Where do I start? I suppose with my first introduction to staffs. Growing up in the 70’s were innocent times a far cry from today’s society. No mobile phones or computers just ferrets and pigeons on my estate. Days were spent walking the fields in search of rabbits or round the local tips and streams ratting with the ferrets. I soon began to realise that I needed a new addition to the team. I was sick of seeing rats escaping, I needed a dog! This wasn’t going to be easy. My mum wasn’t keen on dogs in the slightest. I decided I would have to work on it and wait for the right moment. In the meantime I decided I would get a book on ratting and hunting etc and see what dog would best suit my needs. After what seemed an age of saving pocket money I went into town and purchased my first book. I couldn’t wait to get home, I was so excited. Chapters on rabbiting, ratting and the dog used for hunting.
Jack Russell's seemed to be the choice of many. Just when I thought Jack Russell’s it is I flipped the page and my eyes lit up. The rat pits of London!! A chapter on the record number of rats killed by a single dog in the least time. The various bull and terriers crosses to produce these dogs. It went on to explain that these dogs became the ancestral foundation stock for the Staffordshire Bull Terrier. From that day on I knew I had to have one. I tried to find out as much as I could about the breed. These dogs were ticking all the boxes for me. Their looks, temperament and willingness to please. They had it all!! It was time to start working on my mum.
I think I drove her mad and eventually she finally cracked. I had to act quick before she changed her mind. Back then the local paper had a pets for sale section, no internet in those days. Every day I was off to the newsagents to buy the paper, praying a litter would be advertised but nothing. I was getting despondent. Then out of the blue my wife to be rang me all excited. There is a litter of staffs in the paper. I couldn’t ring them quick enough.
All sounded good. Even champion sired by Scarthwaite Coachman. We were soon on our way. Luckily they were only in the next town. A little brindle bitch with white markings caught my eye. I handed over my £100 and we set off back with my little girl Penny.
After a couple of sleepless nights she soon settled down. From the word go she was a
confident little girl and nothing phased her. I took her everywhere with me. We were inseparable. As she approach the six months stage I thought it was time to take her out with the ferrets (I had already broken her to stock). We headed to the tip for a bit of sport. Let’s see what she has got, I thought. From the word go she was tossing rats in the air, shaking them all over the place. She loved it. And so did I. Proud wasn’t the word. I couldn’t wait to tell everyone. As she got older anything with fur was fair game to her. She had no reverse.
I had a good few years hunting with her and many fond memories. A twist of fate after a mornings hunting resulted in her developing blood poisoning. Devastatingly, she had to be put to sleep at the tender age of 5. She left a massive gap in our lives. She has never been forgotten. Not only an excellent hunter but also a loyal family member.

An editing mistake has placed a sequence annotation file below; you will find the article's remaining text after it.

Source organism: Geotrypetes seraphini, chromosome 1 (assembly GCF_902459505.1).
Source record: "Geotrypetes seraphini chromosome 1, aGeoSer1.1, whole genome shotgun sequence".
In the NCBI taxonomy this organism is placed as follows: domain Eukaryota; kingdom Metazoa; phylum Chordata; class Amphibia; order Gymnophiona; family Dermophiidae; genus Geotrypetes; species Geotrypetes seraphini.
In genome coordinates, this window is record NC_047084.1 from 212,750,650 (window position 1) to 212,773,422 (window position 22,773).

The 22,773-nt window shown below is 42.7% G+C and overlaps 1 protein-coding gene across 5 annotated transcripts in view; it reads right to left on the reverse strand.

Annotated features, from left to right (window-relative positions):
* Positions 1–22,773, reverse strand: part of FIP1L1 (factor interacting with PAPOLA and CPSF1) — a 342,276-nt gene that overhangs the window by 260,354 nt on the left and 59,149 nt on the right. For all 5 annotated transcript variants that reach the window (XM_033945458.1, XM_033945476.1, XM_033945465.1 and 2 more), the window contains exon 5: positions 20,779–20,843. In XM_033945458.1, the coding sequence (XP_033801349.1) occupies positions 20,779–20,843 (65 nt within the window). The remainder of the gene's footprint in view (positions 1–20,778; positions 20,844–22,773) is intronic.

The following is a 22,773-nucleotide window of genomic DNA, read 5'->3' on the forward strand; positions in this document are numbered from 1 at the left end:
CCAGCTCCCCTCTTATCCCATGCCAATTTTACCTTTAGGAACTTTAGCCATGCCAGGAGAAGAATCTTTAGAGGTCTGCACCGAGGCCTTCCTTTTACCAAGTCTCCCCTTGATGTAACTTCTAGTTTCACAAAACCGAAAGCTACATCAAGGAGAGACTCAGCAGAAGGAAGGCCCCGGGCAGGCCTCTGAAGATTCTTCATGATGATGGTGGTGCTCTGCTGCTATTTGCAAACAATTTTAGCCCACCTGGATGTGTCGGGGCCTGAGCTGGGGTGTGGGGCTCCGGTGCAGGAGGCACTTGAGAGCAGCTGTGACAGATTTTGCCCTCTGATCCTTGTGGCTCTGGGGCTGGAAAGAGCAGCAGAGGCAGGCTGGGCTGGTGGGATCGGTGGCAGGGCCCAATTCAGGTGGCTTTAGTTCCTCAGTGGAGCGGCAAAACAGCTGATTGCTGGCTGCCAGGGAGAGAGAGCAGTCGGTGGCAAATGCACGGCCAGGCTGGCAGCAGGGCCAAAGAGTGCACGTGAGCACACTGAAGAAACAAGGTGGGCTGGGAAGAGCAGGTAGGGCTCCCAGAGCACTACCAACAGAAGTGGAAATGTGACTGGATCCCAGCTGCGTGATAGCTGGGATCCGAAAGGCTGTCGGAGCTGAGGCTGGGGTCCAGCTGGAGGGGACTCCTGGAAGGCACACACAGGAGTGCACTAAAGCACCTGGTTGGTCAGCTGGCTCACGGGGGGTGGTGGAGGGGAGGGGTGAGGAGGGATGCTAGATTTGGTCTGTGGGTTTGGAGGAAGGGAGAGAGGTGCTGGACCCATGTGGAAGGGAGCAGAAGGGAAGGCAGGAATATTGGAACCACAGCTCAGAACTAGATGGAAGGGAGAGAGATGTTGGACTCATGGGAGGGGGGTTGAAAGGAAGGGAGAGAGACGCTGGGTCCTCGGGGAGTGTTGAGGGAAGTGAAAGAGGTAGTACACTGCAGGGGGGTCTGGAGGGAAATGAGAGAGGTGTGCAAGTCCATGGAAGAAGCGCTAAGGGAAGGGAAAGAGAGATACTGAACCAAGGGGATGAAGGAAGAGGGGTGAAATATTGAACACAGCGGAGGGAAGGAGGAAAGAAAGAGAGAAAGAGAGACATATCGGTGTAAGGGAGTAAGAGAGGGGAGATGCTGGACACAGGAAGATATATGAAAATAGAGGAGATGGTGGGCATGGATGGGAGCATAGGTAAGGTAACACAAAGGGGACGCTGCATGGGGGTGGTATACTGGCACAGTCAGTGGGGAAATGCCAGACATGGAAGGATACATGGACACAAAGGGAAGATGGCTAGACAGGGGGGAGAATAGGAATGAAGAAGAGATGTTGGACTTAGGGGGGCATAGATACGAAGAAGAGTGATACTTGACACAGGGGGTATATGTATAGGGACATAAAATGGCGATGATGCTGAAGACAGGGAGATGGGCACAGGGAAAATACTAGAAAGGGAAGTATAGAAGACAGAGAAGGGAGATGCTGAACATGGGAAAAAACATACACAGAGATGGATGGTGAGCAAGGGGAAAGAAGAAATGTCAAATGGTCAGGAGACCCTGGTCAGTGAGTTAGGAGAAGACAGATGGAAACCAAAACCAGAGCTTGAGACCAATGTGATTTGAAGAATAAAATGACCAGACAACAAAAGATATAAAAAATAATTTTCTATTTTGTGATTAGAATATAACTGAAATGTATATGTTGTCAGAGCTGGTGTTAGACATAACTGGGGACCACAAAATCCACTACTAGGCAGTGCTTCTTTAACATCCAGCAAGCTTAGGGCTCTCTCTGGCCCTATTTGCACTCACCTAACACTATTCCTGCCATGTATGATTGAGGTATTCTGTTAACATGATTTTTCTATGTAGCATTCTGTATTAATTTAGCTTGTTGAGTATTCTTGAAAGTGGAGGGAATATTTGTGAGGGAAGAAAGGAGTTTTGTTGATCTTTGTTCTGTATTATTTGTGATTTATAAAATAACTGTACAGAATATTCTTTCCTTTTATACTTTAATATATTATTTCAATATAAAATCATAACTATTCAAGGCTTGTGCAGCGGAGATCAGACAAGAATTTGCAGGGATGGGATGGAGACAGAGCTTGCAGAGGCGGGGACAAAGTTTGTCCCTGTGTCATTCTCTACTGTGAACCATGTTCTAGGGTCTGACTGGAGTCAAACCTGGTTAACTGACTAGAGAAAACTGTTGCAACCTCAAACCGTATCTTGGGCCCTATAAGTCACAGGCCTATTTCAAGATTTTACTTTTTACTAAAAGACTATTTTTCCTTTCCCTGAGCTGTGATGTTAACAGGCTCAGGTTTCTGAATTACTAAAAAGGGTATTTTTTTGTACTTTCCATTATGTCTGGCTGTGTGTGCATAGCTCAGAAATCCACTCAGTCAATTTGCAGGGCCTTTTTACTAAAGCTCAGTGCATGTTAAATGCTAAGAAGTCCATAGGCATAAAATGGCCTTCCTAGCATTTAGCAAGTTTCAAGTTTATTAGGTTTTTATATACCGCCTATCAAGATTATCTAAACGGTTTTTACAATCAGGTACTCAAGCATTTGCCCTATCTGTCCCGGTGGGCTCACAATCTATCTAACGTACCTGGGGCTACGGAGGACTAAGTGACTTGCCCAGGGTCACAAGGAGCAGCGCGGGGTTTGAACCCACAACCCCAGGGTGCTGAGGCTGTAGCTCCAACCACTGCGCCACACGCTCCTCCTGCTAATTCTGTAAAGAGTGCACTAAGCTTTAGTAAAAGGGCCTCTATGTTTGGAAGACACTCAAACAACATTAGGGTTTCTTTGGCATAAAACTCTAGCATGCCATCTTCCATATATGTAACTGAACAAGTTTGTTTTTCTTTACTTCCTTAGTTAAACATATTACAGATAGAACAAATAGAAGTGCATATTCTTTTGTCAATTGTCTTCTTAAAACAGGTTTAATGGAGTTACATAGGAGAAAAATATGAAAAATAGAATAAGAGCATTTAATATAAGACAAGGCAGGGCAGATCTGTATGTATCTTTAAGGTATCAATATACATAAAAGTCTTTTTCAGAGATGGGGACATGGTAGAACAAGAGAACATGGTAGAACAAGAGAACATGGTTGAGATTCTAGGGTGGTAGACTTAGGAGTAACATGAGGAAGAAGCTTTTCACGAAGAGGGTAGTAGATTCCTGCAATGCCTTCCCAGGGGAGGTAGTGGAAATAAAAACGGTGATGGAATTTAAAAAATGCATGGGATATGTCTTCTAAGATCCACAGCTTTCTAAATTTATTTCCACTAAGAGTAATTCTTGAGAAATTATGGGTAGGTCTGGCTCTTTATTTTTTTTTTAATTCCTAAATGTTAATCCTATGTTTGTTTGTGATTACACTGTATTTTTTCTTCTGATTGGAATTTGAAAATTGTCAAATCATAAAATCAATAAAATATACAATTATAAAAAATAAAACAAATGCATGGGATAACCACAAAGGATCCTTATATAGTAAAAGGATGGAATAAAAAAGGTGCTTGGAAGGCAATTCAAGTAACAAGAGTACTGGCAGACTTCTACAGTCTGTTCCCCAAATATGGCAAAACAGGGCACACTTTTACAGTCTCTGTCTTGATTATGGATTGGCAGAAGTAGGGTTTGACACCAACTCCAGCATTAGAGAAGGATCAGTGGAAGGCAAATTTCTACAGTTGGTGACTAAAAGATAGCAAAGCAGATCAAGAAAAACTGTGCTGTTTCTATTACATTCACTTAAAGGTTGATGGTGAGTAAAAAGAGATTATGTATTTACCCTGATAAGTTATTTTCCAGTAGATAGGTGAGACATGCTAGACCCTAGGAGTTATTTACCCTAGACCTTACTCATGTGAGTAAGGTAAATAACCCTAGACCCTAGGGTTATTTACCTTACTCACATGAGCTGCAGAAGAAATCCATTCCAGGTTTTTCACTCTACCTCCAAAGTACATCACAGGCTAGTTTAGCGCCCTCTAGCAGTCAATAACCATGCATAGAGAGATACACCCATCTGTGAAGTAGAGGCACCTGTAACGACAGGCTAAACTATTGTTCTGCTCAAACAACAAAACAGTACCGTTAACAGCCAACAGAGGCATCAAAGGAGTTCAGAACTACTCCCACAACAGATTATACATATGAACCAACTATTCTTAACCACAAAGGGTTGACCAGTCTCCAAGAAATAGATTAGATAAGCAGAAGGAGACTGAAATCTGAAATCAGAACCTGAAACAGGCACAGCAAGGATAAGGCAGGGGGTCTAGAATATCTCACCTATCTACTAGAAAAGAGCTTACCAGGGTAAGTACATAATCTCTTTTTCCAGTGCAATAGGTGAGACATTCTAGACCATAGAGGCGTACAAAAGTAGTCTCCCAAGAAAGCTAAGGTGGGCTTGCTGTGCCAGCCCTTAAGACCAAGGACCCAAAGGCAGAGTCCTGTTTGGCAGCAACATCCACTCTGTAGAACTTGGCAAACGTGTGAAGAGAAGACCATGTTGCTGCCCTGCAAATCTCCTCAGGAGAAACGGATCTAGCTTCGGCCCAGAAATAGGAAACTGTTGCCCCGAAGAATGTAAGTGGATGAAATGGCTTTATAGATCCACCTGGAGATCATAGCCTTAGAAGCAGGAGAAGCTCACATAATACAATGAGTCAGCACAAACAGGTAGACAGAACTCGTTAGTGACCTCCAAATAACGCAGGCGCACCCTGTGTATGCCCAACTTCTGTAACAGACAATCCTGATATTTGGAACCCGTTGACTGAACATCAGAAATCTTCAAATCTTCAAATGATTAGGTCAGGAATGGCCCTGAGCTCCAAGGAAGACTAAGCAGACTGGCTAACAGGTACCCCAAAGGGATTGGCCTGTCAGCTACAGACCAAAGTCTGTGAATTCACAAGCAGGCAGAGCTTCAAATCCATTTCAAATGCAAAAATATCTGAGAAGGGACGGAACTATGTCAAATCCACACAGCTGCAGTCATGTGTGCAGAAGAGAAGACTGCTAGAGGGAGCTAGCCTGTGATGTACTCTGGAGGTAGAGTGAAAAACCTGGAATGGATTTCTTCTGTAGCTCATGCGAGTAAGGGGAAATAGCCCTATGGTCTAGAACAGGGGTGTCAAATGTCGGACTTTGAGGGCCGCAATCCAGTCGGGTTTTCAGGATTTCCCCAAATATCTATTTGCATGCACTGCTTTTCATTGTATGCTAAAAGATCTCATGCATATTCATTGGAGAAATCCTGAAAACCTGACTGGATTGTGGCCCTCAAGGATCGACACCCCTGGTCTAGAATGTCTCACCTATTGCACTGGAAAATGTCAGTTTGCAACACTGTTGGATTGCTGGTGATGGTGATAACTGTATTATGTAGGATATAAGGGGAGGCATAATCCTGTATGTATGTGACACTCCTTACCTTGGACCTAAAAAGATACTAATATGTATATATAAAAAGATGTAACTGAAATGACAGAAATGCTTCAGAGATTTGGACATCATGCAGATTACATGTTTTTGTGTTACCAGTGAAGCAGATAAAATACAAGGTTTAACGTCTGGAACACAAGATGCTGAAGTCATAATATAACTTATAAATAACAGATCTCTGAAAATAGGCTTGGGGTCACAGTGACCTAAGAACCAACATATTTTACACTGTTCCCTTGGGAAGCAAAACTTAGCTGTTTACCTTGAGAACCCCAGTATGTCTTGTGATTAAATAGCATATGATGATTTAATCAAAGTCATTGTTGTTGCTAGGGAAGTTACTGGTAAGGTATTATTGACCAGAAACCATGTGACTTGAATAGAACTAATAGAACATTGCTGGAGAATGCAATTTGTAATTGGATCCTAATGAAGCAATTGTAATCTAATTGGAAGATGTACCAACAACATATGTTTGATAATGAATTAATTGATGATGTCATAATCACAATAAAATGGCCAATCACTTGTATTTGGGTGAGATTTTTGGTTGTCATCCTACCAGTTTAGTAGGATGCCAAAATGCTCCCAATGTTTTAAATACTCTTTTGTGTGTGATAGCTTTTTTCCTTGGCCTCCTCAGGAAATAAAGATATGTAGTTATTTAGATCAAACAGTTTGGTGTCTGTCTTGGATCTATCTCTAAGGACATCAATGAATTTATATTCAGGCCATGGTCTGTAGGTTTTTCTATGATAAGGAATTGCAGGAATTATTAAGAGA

I still carry out vermin control to this today for farmers and gamekeepers with lurchers and terriers. The wife still has show line staffords but as you know todays watered down Staffords are a million miles away from the old tyme dogs. I always knew that at some stage when the time was right I would want what I would call a ‘proper staff’ again.
About a year ago I started browsing the internet. I came across a site Riskys staffords. As soon as I saw the type of animal Riskys had, studied their pedigrees and noted the years of breeding that had gone into creating the family I knew these were the dogs for me.
Unfortunately my circumstances changed and I had to put the idea on the backburner. Over the following months I must have looked at the site a hundred times or more.
In July of last year I bit the bullet and contacted Gary. It must have been fate because a litter had just been born. After a few phone calls and texts I secured a little white bitch, out of Captain Barclay and Riskys Roxy Miss mating. Gary kept me updated with her progress sending videos etc. The date was set to pick her up. My wife and I drove down from Lancashire staying in a hotel overnight with arrangements made to pick her up the following morning.
We arrived at Gary’s to a warm welcome and a brew. It wasn’t long before the conversation turned to the creation of the Riskys family. I could tell that Gary lived and breathed for the Stafford and was extremely passionate about his family. Brew finished we were off into the garden to the kennels to meet some of the dogs. All I can say they are superb examples of the breed and I could have quite happily taken any of them home with me.
Back to the house and my long wait was about to be over. Gary disappeared and a door opened and in ran four little beauties. Instantly hanging off anything they could get hold of.
Sassy was the chosen name and it seemed quite fitting for our lovely little white bitch whose tail never stopped wagging. As it was a long drive home it was time to thank Gary and say our goodbyes. I was dreading the first 2-3 nights but to our surprise not a sound from her.
That’s how she has gone through life up to now. Took everything in her stride, nothing a big deal to her. As you would expect from Riskys breeding she has a lovely temperament and nature and tackles everything you throw at her. She is a very driven bitch and always finds that extra gear when needed. What brought the biggest smile to my face was when she was around 7 months she caught herself a big old rat on one of the allotments. No hesitation, killing it instantly. At the time of writing she is coming up to 11 months, maturing very nicely.